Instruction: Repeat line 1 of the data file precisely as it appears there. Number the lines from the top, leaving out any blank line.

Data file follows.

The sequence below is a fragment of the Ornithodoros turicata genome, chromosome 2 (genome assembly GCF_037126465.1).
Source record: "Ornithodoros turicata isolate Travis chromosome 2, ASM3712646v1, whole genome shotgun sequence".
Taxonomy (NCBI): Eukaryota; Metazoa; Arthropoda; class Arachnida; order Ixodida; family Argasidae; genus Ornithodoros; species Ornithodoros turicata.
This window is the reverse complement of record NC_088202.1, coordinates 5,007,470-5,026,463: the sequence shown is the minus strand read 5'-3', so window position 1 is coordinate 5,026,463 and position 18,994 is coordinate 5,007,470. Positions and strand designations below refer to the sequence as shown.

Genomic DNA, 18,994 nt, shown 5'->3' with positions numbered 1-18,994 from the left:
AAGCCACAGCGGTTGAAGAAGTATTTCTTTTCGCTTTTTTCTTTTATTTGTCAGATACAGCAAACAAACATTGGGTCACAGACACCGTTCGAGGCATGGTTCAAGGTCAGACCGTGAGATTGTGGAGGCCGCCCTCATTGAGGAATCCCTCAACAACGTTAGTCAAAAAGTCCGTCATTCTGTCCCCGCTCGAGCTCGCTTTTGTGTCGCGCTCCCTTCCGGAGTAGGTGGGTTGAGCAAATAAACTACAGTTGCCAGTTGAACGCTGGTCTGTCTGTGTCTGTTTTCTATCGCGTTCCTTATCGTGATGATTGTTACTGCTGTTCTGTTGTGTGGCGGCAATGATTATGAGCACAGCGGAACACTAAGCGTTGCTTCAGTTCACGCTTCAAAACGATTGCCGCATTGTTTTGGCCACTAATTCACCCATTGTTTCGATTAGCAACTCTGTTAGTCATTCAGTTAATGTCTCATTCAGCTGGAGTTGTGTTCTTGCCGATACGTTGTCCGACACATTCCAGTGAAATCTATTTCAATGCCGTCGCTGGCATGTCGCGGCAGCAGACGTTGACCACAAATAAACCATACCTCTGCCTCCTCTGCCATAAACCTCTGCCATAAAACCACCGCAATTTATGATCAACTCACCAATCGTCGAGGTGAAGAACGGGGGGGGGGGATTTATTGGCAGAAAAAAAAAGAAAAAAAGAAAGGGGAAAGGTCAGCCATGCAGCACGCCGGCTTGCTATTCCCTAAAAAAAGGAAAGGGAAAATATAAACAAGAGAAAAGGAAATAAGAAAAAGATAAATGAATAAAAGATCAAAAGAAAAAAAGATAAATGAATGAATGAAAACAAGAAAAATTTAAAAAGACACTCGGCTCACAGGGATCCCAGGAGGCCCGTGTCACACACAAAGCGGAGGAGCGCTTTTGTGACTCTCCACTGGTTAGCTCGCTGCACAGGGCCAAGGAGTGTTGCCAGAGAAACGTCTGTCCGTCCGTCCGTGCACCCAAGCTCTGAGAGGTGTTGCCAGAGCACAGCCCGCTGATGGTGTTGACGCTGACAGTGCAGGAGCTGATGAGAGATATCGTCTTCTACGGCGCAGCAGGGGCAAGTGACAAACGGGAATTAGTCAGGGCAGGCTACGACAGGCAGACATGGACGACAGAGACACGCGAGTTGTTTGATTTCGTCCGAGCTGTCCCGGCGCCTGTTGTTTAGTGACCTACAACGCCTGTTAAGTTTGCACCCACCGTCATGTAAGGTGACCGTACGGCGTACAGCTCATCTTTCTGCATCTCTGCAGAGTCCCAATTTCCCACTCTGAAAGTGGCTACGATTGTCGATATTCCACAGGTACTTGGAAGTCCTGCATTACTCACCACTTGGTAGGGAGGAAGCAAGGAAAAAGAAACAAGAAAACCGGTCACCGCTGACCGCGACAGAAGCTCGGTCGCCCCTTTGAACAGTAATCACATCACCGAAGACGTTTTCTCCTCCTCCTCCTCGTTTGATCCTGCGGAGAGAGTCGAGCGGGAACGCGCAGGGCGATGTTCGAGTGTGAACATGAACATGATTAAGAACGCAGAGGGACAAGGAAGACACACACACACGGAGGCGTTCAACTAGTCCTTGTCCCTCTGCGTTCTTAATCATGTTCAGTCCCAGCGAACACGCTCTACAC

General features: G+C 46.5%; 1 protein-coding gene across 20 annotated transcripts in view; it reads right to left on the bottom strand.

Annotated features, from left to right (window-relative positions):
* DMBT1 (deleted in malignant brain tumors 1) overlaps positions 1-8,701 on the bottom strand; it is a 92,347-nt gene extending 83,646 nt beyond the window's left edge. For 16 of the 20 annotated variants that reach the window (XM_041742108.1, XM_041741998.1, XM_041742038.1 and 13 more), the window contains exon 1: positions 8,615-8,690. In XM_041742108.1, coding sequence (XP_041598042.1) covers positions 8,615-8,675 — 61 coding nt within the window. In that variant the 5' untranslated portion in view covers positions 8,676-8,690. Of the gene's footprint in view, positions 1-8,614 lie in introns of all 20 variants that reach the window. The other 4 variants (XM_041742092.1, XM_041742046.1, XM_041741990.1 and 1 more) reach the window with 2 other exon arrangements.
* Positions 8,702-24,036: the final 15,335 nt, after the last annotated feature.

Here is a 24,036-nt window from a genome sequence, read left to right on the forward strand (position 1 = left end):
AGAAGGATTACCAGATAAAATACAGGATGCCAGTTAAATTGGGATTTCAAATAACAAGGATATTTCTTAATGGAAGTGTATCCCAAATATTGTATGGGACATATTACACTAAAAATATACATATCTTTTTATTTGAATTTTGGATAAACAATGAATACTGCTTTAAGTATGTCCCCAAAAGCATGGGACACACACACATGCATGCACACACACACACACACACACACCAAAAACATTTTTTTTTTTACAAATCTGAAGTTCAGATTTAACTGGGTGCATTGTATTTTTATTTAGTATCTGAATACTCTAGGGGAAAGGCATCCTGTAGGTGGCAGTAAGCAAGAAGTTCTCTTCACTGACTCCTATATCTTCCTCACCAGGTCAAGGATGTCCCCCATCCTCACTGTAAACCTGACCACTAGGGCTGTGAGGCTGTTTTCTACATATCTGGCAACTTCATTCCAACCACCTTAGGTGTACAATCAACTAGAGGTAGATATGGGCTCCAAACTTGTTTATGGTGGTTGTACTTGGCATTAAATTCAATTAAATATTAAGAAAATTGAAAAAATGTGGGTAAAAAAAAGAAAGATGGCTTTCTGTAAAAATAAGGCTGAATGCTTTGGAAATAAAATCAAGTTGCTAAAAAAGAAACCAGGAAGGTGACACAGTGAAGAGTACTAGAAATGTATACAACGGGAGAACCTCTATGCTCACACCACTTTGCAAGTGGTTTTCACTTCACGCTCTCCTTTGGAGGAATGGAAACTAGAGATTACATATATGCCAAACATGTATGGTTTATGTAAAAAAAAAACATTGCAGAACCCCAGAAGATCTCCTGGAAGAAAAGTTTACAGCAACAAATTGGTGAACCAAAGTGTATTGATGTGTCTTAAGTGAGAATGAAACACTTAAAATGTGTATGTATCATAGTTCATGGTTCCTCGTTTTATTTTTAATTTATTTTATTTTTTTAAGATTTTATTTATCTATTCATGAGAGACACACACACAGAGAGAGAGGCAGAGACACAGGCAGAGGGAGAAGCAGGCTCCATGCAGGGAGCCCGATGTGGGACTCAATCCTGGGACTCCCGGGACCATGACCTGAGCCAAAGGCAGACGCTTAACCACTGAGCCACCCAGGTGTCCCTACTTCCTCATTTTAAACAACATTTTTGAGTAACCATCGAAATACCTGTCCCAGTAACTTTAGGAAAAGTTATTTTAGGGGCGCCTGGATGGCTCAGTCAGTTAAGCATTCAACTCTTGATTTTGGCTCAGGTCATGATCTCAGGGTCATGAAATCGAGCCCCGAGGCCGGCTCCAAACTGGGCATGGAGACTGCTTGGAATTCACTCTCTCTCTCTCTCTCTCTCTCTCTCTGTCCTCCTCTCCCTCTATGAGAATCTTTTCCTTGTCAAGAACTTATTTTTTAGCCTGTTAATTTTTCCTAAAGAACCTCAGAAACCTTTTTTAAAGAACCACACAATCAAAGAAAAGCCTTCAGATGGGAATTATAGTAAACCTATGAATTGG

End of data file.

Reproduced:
The sequence below is a fragment of the Ornithodoros turicata genome, chromosome 2 (genome assembly GCF_037126465.1).